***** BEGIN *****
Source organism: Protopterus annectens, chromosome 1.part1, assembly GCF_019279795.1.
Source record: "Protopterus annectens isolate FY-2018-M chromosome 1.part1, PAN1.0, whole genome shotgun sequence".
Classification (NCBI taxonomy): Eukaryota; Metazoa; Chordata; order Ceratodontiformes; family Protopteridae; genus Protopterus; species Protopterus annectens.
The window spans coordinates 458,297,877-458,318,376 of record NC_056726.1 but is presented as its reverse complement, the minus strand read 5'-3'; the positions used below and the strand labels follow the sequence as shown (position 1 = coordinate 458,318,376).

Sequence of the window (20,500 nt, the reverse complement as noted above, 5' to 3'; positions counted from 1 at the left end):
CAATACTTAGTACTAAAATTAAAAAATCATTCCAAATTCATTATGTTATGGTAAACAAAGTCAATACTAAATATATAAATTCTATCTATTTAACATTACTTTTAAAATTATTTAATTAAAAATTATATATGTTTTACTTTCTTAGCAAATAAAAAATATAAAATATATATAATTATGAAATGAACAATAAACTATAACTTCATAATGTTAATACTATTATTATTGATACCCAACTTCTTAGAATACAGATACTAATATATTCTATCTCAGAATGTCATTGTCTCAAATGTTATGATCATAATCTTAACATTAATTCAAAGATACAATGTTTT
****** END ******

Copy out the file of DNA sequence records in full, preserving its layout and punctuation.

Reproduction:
Source organism: Protopterus annectens, chromosome 1.part1, assembly GCF_019279795.1.
Source record: "Protopterus annectens isolate FY-2018-M chromosome 1.part1, PAN1.0, whole genome shotgun sequence".
Classification (NCBI taxonomy): Eukaryota; Metazoa; Chordata; order Ceratodontiformes; family Protopteridae; genus Protopterus; species Protopterus annectens.
The window spans coordinates 458,297,877-458,318,376 of record NC_056726.1 but is presented as its reverse complement, the minus strand read 5'-3'; the positions used below and the strand labels follow the sequence as shown (position 1 = coordinate 458,318,376).

Sequence of the window (20,500 nt, the reverse complement as noted above, 5' to 3'; positions counted from 1 at the left end):
CAATACTTAGTACTAAAATTAAAAAATCATTCCAAATTCATTATGTTATGGTAAACAAAGTCAATACTAAATATATAAATTCTATCTATTTAACATTACTTTTAAAATTATTTAATTAAAAATTATATATGTTTTACTTTCTTAGCAAATAAAAAATATAAAATATATATAATTATGAAATGAACAATAAACTATAACTTCATAATGTTAATACTATTATTATTGATACCCAACTTCTTAGAATACAGATACTAATATATTCTATCTCAGAATGTCATTGTCTCAAATGTTATGATCATAATCTTAACATTAATTCAAAGATACAATGTTTT